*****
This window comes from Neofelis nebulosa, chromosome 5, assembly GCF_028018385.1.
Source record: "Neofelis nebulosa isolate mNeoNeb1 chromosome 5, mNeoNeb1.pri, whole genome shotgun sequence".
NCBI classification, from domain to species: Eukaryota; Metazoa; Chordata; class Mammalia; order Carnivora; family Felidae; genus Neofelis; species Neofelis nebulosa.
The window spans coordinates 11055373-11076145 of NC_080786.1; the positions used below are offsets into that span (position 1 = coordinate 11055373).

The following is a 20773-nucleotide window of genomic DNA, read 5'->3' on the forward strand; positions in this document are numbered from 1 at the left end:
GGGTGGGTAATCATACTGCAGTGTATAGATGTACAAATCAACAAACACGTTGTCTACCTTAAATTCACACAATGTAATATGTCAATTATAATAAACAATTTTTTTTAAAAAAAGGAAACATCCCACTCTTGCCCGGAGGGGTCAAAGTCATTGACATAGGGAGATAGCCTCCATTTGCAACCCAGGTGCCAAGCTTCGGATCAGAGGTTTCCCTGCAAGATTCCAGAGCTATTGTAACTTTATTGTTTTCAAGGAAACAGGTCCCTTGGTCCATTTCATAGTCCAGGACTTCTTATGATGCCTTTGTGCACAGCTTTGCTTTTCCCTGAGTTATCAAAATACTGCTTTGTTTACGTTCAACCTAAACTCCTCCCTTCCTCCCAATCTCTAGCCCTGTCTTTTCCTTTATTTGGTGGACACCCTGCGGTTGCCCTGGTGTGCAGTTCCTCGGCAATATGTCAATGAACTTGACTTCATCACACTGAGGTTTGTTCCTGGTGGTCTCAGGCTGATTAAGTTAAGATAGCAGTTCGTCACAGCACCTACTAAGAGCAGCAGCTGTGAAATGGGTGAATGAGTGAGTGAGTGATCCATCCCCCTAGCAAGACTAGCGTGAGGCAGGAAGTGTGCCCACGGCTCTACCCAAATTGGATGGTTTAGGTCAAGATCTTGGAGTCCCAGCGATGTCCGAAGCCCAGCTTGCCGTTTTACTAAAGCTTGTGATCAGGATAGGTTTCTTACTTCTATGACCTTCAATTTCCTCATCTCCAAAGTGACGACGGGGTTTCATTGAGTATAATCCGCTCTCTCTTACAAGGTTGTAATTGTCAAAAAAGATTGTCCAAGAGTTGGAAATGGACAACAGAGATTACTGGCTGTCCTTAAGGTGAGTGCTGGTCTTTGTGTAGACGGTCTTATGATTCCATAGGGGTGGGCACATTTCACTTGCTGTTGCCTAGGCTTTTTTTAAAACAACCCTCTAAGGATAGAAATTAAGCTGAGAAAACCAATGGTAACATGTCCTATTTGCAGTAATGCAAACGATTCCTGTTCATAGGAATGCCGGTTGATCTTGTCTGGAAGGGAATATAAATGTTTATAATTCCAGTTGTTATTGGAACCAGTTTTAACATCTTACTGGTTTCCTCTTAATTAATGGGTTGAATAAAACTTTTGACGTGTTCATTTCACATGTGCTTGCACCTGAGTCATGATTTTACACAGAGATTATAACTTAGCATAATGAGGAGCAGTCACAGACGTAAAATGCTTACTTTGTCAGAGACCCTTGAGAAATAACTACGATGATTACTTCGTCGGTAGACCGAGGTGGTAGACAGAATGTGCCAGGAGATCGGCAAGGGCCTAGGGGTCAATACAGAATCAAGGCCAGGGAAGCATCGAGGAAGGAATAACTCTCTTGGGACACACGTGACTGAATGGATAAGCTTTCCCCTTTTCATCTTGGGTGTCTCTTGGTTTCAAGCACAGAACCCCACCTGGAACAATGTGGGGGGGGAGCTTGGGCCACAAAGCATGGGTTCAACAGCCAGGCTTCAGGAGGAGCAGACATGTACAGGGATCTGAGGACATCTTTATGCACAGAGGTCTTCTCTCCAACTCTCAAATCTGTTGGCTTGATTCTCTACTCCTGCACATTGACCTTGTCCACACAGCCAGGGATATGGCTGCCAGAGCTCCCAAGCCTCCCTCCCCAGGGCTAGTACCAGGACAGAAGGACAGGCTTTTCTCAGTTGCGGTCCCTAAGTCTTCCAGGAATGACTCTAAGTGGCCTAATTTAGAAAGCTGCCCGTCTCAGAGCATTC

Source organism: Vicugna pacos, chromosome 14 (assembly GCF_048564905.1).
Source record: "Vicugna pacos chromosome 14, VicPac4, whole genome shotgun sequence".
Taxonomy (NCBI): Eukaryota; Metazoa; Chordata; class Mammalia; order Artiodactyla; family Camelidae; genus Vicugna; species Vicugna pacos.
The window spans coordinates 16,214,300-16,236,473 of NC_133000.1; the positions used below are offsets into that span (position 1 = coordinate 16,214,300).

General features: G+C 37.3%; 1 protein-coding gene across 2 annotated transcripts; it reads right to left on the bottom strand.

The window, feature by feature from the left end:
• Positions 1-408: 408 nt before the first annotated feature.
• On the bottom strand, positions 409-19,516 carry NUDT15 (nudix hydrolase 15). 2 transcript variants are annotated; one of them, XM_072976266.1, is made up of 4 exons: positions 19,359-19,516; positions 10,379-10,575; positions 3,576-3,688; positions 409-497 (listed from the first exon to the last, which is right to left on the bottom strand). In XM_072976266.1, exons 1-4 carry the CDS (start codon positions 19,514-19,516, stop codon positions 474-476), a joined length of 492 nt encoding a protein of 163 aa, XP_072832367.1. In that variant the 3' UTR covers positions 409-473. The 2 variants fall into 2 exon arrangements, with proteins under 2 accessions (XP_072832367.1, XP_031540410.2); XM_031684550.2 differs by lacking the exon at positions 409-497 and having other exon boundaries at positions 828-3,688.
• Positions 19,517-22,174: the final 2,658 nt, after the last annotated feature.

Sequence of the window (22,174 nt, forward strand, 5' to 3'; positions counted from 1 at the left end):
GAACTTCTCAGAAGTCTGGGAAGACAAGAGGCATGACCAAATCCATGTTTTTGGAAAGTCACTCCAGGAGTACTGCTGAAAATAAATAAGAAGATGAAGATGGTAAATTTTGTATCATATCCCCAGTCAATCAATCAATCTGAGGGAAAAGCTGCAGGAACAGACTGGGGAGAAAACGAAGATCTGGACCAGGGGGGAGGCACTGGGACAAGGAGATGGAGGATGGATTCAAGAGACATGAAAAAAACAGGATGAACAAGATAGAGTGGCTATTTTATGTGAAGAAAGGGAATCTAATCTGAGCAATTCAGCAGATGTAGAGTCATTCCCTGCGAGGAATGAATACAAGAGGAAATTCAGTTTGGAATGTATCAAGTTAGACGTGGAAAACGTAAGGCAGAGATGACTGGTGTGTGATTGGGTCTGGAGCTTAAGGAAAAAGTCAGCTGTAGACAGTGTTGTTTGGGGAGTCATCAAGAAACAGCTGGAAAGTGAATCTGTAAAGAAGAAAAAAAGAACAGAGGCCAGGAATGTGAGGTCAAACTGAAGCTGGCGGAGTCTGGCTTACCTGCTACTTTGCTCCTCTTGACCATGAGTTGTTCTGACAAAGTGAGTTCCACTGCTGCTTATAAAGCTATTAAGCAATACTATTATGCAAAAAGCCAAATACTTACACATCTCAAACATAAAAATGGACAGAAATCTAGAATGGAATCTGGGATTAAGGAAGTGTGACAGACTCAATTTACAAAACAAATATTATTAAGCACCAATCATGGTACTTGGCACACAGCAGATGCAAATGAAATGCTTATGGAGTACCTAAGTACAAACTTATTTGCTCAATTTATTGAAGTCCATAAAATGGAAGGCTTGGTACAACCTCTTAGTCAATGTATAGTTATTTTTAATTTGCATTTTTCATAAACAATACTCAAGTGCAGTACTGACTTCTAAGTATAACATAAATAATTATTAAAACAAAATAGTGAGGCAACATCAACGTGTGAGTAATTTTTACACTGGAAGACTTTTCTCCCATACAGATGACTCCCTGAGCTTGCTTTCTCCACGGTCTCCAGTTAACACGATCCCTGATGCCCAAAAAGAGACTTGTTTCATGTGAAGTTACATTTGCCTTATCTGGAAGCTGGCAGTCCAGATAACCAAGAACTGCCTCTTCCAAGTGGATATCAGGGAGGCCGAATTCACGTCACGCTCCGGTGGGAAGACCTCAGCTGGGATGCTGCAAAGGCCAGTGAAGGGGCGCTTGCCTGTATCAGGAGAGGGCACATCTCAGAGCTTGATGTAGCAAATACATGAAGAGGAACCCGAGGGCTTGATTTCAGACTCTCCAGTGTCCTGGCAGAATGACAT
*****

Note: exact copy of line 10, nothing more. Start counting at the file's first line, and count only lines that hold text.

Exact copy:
The window spans coordinates 16,214,300-16,236,473 of NC_133000.1; the positions used below are offsets into that span (position 1 = coordinate 16,214,300).